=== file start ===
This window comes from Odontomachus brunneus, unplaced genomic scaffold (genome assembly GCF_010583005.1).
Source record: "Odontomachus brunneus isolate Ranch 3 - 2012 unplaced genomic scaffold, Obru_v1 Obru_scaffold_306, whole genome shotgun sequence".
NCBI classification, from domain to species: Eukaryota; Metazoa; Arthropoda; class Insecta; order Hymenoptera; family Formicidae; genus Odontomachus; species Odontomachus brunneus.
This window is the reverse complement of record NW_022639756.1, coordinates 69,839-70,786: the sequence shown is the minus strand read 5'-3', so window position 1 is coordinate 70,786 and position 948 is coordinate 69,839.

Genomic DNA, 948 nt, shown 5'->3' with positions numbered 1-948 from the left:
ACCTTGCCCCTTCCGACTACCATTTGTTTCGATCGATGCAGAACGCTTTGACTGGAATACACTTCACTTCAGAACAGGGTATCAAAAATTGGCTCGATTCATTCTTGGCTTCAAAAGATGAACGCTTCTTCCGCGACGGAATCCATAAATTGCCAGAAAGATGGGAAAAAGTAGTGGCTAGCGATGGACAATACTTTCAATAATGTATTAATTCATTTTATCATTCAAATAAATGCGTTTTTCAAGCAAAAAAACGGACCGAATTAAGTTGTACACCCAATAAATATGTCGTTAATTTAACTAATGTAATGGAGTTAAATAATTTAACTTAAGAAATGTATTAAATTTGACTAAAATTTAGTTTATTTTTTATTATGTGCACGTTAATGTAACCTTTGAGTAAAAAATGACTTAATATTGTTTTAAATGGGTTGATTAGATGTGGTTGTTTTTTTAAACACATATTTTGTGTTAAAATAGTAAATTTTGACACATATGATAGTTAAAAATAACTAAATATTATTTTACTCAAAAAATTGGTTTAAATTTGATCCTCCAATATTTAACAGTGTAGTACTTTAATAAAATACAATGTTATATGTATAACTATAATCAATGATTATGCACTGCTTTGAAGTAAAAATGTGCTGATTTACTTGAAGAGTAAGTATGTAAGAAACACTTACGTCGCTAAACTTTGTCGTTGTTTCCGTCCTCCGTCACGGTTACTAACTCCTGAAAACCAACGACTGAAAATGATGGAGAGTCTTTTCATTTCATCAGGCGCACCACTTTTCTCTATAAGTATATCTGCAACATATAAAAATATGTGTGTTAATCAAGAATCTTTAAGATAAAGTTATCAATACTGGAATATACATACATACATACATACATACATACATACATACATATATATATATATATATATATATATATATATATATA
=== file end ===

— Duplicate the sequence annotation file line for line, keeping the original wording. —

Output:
This window comes from Odontomachus brunneus, unplaced genomic scaffold (genome assembly GCF_010583005.1).
Source record: "Odontomachus brunneus isolate Ranch 3 - 2012 unplaced genomic scaffold, Obru_v1 Obru_scaffold_306, whole genome shotgun sequence".
NCBI classification, from domain to species: Eukaryota; Metazoa; Arthropoda; class Insecta; order Hymenoptera; family Formicidae; genus Odontomachus; species Odontomachus brunneus.
This window is the reverse complement of record NW_022639756.1, coordinates 69,839-70,786: the sequence shown is the minus strand read 5'-3', so window position 1 is coordinate 70,786 and position 948 is coordinate 69,839.

Genomic DNA, 948 nt, shown 5'->3' with positions numbered 1-948 from the left:
ACCTTGCCCCTTCCGACTACCATTTGTTTCGATCGATGCAGAACGCTTTGACTGGAATACACTTCACTTCAGAACAGGGTATCAAAAATTGGCTCGATTCATTCTTGGCTTCAAAAGATGAACGCTTCTTCCGCGACGGAATCCATAAATTGCCAGAAAGATGGGAAAAAGTAGTGGCTAGCGATGGACAATACTTTCAATAATGTATTAATTCATTTTATCATTCAAATAAATGCGTTTTTCAAGCAAAAAAACGGACCGAATTAAGTTGTACACCCAATAAATATGTCGTTAATTTAACTAATGTAATGGAGTTAAATAATTTAACTTAAGAAATGTATTAAATTTGACTAAAATTTAGTTTATTTTTTATTATGTGCACGTTAATGTAACCTTTGAGTAAAAAATGACTTAATATTGTTTTAAATGGGTTGATTAGATGTGGTTGTTTTTTTAAACACATATTTTGTGTTAAAATAGTAAATTTTGACACATATGATAGTTAAAAATAACTAAATATTATTTTACTCAAAAAATTGGTTTAAATTTGATCCTCCAATATTTAACAGTGTAGTACTTTAATAAAATACAATGTTATATGTATAACTATAATCAATGATTATGCACTGCTTTGAAGTAAAAATGTGCTGATTTACTTGAAGAGTAAGTATGTAAGAAACACTTACGTCGCTAAACTTTGTCGTTGTTTCCGTCCTCCGTCACGGTTACTAACTCCTGAAAACCAACGACTGAAAATGATGGAGAGTCTTTTCATTTCATCAGGCGCACCACTTTTCTCTATAAGTATATCTGCAACATATAAAAATATGTGTGTTAATCAAGAATCTTTAAGATAAAGTTATCAATACTGGAATATACATACATACATACATACATACATACATACATACATATATATATATATATATATATATATATATATATATA